Never underestimate the power of fiction.
March 2, 2015
READING IS GOOD for you in many ways and yet so many of us refrain from this activity for a multitude of reasons. Perhaps the power of fiction and indeed literature in general is widely overlooked. A recent study has shown that reading good quality literature enhances the ability to comprehend the emotions of others and to develop empathy. Studies have also found that reading novels can improve brain function on multiple levels. Even the National Health Service in the UK has recognised the benefits, introducing the ‘Reading and You Scheme’ for patients with mental health conditions. So with such obvious advantages, why not spend some free time curled up with a good book?
There are many genres and books to choose from. Equally, there are many outlets from bookstores to libraries to online stores and then the ever growing world of e-books. Whether you buy or borrow, books abound almost everywhere. There’s no escaping them and with the ever increasing self publishing market, the reservoir of books is vast.
But just how useful is fiction? It feeds our imagination, colours our perception and infiltrates our minds, opening doors that might otherwise have remained sealed. It enriches your mind, and from within the delicate pages provides you with a multitude of experiences you might otherwise never encounter.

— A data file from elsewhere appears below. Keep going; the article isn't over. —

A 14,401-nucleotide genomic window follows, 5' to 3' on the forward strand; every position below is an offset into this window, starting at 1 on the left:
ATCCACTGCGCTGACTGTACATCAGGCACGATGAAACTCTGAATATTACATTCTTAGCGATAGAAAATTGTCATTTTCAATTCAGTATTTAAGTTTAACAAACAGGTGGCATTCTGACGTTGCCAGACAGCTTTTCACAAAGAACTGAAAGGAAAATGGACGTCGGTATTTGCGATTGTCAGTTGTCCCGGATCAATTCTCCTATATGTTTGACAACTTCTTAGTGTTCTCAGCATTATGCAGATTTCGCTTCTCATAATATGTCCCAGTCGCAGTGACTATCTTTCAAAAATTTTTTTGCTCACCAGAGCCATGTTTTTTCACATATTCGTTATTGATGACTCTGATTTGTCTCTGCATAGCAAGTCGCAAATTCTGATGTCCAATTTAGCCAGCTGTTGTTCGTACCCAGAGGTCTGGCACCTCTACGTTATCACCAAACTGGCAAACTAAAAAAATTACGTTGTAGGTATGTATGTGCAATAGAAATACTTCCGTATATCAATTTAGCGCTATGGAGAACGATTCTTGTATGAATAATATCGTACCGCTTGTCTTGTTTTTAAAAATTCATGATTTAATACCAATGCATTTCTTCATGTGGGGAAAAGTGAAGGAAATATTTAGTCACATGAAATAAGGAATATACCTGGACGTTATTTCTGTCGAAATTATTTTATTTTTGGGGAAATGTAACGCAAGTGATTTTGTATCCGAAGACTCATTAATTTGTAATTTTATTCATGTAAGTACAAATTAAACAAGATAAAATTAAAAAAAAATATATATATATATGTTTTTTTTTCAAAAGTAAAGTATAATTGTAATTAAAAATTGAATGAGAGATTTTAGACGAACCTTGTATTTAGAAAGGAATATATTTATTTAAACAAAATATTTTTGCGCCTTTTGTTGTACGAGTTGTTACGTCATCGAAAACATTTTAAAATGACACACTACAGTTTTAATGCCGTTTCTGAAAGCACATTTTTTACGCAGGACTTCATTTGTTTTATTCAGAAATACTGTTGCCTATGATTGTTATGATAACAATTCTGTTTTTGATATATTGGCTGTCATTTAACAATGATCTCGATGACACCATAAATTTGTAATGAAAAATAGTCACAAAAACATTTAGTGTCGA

Novels offer escapism from the everyday stresses and strains. Novels enable you to think yourself into a new world, a new life. And characters can become so deeply embedded in our thoughts that we care greatly for their outcome, engrossed in their narrative. There truly is no limit to the places fiction can take you.
Reading is also educational. It is a fact that some children find history boring. Learning about the Romans or the Tudors might not appeal. However, pick out a fictional novel set during these times and it’s a completely different experience. One example is the Great War. A typical history lesson might indeed seem monotonous to a younger child, but hand them a copy of War Horse by Michael Morpurgo, and they might just become engrossed and learn from it.
If history were taught in the form of stories it would never be forgotten.
Words are tools by which we learn. Words are used in so many ways from daily conversations to political speeches and books. And if the tools are crafted well and remain sharp they will always be effective.
Reading exposes readers to new experiences, sometimes to new places and certainly to new situations. Books can inspire, motivate and encourage. Novels craft multiple pathways to tread and to enable readers to imagine things beyond their own lives. The enjoyment of a book can raise our positive energy and create a more positive mind which has immense benefits to our overall being. So give it a go. Pick a book you can get lost in, one that stretches your imagination and enjoy it.